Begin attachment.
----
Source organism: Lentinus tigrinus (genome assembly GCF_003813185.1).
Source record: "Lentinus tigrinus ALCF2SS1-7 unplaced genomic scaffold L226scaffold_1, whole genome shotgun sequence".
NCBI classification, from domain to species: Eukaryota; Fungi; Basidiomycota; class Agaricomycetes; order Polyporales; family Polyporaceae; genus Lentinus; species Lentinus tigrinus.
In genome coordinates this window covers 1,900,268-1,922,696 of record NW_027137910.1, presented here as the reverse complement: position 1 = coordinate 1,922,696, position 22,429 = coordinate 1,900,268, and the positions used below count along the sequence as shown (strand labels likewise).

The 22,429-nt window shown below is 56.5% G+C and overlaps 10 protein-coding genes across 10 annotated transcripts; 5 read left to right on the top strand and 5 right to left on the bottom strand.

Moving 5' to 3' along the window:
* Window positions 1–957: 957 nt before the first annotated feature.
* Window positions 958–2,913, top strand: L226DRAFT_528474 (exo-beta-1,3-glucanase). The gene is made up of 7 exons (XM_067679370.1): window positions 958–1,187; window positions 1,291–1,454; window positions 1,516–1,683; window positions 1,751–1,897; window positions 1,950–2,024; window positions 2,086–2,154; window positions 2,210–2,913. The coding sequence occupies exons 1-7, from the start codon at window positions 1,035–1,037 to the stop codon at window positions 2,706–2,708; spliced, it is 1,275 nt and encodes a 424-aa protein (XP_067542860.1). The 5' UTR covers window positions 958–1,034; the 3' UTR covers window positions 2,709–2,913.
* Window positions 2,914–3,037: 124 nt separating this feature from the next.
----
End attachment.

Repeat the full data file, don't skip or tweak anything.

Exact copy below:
Source organism: Lentinus tigrinus (genome assembly GCF_003813185.1).
Source record: "Lentinus tigrinus ALCF2SS1-7 unplaced genomic scaffold L226scaffold_1, whole genome shotgun sequence".
NCBI classification, from domain to species: Eukaryota; Fungi; Basidiomycota; class Agaricomycetes; order Polyporales; family Polyporaceae; genus Lentinus; species Lentinus tigrinus.
In genome coordinates this window covers 1,900,268-1,922,696 of record NW_027137910.1, presented here as the reverse complement: position 1 = coordinate 1,922,696, position 22,429 = coordinate 1,900,268, and the positions used below count along the sequence as shown (strand labels likewise).

The 22,429-nt window shown below is 56.5% G+C and overlaps 10 protein-coding genes across 10 annotated transcripts; 5 read left to right on the top strand and 5 right to left on the bottom strand.

Moving 5' to 3' along the window:
* Window positions 1–957: 957 nt before the first annotated feature.
* Window positions 958–2,913, top strand: L226DRAFT_528474 (exo-beta-1,3-glucanase). The gene is made up of 7 exons (XM_067679370.1): window positions 958–1,187; window positions 1,291–1,454; window positions 1,516–1,683; window positions 1,751–1,897; window positions 1,950–2,024; window positions 2,086–2,154; window positions 2,210–2,913. The coding sequence occupies exons 1-7, from the start codon at window positions 1,035–1,037 to the stop codon at window positions 2,706–2,708; spliced, it is 1,275 nt and encodes a 424-aa protein (XP_067542860.1). The 5' UTR covers window positions 958–1,034; the 3' UTR covers window positions 2,709–2,913.
* Window positions 2,914–3,037: 124 nt separating this feature from the next.